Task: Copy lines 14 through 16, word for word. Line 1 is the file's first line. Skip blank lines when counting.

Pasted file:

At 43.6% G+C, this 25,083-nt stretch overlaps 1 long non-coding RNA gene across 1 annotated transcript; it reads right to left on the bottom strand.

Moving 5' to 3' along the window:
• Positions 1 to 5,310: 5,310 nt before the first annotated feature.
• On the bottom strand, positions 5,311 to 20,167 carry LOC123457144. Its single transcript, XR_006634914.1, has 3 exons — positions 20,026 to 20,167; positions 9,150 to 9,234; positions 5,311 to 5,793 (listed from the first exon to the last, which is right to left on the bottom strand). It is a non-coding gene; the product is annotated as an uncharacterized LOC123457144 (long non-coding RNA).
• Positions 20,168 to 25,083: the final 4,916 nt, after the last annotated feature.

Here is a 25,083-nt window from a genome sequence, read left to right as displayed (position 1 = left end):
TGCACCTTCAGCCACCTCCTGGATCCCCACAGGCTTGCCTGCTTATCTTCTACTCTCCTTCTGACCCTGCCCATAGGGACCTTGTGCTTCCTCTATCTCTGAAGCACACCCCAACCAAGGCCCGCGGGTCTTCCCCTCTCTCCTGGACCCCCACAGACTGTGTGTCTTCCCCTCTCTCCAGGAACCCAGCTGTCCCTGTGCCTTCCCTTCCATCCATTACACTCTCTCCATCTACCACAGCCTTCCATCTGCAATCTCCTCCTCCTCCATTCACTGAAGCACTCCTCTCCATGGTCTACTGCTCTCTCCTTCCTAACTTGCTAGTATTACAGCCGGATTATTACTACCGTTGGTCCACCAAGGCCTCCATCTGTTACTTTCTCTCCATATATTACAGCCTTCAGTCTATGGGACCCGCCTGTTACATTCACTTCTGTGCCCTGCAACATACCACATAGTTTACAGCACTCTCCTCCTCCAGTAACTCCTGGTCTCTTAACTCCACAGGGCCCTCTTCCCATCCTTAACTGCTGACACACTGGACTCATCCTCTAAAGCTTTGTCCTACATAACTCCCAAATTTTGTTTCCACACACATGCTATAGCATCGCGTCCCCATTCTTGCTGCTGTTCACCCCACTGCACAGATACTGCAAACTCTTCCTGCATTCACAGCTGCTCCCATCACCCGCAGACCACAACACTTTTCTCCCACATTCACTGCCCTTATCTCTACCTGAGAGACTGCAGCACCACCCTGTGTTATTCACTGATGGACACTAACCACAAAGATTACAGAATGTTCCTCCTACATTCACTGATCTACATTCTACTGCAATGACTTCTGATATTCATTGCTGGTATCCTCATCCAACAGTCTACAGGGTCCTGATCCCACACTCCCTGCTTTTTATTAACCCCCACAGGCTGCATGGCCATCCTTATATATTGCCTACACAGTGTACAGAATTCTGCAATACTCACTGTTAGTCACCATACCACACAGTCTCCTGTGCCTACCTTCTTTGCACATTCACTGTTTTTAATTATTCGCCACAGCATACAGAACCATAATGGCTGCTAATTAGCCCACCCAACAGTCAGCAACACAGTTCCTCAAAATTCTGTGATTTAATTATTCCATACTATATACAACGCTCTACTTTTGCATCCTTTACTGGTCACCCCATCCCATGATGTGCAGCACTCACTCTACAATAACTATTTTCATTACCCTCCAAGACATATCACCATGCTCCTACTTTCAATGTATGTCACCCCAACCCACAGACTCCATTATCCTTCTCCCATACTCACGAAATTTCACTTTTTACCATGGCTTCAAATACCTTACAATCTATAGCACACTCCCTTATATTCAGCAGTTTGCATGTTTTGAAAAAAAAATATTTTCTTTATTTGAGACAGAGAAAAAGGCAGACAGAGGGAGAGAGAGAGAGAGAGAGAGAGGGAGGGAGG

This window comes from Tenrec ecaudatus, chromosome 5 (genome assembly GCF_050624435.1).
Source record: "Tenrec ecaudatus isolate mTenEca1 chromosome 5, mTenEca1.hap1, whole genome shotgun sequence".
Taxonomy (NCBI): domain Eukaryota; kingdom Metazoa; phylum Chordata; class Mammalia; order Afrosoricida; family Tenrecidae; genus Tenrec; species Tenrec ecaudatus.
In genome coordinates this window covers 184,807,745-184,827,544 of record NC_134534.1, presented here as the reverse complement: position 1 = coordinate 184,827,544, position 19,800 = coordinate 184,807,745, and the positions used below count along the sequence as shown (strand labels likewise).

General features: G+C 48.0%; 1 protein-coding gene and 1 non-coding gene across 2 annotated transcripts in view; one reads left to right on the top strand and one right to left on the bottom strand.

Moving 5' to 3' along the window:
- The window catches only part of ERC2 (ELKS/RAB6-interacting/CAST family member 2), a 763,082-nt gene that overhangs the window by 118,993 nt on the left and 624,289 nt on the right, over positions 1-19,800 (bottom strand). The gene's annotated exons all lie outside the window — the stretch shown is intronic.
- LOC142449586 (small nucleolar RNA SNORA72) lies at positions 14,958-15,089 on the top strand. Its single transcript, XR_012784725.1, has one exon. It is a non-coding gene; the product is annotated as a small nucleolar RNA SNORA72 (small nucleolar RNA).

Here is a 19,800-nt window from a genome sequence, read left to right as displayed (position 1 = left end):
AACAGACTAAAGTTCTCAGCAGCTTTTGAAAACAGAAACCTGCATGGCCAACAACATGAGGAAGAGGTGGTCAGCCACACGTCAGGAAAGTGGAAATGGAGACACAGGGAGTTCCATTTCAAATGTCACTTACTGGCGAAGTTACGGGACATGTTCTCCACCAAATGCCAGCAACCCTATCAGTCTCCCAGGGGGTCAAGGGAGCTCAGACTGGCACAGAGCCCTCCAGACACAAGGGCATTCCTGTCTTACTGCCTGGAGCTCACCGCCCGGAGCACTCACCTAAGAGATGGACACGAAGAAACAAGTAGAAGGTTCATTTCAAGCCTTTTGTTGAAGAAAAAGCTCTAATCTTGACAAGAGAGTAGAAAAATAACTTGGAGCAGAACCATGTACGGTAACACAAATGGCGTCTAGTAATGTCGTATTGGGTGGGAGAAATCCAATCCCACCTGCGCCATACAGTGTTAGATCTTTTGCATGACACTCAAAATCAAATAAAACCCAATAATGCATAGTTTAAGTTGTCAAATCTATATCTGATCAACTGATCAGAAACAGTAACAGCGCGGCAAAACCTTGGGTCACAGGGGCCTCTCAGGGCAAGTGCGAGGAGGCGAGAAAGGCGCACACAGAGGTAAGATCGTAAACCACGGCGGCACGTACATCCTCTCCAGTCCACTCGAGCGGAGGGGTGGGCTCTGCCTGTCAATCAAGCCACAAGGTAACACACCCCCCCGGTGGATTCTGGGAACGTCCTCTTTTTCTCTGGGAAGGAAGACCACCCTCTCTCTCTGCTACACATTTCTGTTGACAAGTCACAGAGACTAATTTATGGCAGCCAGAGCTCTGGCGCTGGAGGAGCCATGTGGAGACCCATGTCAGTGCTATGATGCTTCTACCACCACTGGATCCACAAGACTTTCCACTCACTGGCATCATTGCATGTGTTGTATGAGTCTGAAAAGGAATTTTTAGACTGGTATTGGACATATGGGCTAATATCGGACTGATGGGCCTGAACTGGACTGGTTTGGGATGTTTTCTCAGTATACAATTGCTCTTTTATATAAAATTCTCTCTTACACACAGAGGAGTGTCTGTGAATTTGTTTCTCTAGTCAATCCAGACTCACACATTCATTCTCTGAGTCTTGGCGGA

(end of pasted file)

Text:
- The window catches only part of ERC2 (ELKS/RAB6-interacting/CAST family member 2), a 763,082-nt gene that overhangs the window by 118,993 nt on the left and 624,289 nt on the right, over positions 1-19,800 (bottom strand). The gene's annotated exons all lie outside the window — the stretch shown is intronic.
- LOC142449586 (small nucleolar RNA SNORA72) lies at positions 14,958-15,089 on the top strand. Its single transcript, XR_012784725.1, has one exon. It is a non-coding gene; the product is annotated as a small nucleolar RNA SNORA72 (small nucleolar RNA).

Here is a 19,800-nt window from a genome sequence, read left to right as displayed (position 1 = left end):